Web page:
A California Tesla owner claims that the company has never delivered on its promise to produce fully autonomous vehicles.
A recently filed lawsuit accuses Tesla of misleading the public by falsely advertising its vehicles’ Autopilot and Full Self-Driving Features.
According to Reuters, the proposed class action claims that Tesla and its owner, Elon Musk, have “deceptively” suggested that fully autonomous vehicles are “just around the corner,” despite knowing that the technology either did not exist or was too defective to be integrated into any of its current commercial products.
“In every year since 2016, Tesla and Musk have repeatedly made deceptive and misleading statements to consumers indicating that a fully self-driving, fully autonomous Tesla vehicle was just around the corner, often expressly stating that would occur by the end of that calendar year or ‘within the next year’,” the lawsuit states.
“Tesla has yet to produce anything even remotely resembling a fully self-driving car,” plaintiff Briggs Matsko said in a statement.
Matsko claims that Tesla has repeated its claims of autonomous vehicles to “generate excitement” about its vehicles, attract investments, and avoid bankruptcy, all whole solidifying its market position.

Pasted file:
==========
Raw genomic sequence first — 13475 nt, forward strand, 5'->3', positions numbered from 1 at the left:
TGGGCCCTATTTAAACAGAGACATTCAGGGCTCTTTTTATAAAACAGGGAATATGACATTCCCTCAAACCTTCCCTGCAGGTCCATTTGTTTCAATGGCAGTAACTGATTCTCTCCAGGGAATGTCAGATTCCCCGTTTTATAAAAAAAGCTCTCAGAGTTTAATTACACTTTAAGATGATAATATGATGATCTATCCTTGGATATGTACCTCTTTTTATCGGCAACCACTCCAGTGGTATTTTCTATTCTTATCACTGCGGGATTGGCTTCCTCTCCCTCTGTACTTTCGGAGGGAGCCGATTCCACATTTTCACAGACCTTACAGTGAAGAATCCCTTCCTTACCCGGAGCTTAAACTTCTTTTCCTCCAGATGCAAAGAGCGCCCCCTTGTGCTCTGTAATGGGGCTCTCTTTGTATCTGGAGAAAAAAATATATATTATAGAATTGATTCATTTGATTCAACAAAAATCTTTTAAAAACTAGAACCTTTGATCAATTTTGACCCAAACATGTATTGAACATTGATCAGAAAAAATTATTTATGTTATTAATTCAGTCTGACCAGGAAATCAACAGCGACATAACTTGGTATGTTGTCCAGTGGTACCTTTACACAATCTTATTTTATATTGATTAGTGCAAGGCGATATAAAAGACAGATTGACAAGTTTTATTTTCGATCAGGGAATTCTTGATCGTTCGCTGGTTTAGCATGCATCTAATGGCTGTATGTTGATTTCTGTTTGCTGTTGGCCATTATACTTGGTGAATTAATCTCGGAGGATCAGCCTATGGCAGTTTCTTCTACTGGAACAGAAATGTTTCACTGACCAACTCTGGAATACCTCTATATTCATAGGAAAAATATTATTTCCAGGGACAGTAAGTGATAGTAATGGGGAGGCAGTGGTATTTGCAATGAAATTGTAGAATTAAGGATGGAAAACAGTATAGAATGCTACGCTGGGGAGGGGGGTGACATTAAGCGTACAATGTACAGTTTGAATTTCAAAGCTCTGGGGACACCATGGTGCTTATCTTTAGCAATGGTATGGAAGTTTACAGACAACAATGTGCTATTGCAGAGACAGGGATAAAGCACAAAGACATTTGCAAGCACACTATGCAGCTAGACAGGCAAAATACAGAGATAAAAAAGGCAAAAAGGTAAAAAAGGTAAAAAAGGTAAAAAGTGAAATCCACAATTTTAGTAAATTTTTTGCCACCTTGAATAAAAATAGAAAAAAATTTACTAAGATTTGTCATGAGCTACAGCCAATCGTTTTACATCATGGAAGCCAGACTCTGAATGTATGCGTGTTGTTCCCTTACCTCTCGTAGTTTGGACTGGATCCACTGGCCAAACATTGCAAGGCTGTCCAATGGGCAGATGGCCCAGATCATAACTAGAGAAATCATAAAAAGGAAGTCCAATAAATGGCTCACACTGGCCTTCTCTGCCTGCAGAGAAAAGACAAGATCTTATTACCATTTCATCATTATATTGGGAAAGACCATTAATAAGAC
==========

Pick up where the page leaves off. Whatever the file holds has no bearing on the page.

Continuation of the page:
The lawsuit, adds USA Today, cites several statements made about Tesla’s Advanced Driver Assistance Systems—the name of its so-called “autopilot” technology—made both by Musk and the company.
In one such 2016 release, Tesla uploaded a video showing one of its vehicles navigating itself through busy streets and intersections without any human assistance.
“In reality, Tesla employees [who] made the video would later reveal that the car in the video had significant assistance from commercial mapping software not available to Tesla customers, and that the car still performed poorly and even ran into a fence during filming,” the lawsuit claims.
The video, says the complaint, is still featured “prominently” on the company’s website.
Between 2017 and 2019, Tesla repeatedly promised on its webpage that some versions of its vehicles would be capable of “full self-driving in almost all circumstances,” and would be able to “conduct short and long distance trips with no action required by the person in the driver’s seat.”
Musk also allegedly said that Tesla vehicles would be able to perform autonomous cross-country drives in 2016 and again in 2019.
USA Today notes that no Tesla automobile has yet completed an autonomous cross-country journey.
Matsko, adds Reuters, said he paid a $5,000 premium for his 2018 Tesla Model X to receive “Enhanced Autopilot.”
However, Matsko said that drivers who receive regular software updates effectively act as “untrained test engineers,” endangering themselves to help Tesla better configure its assisted driving systems.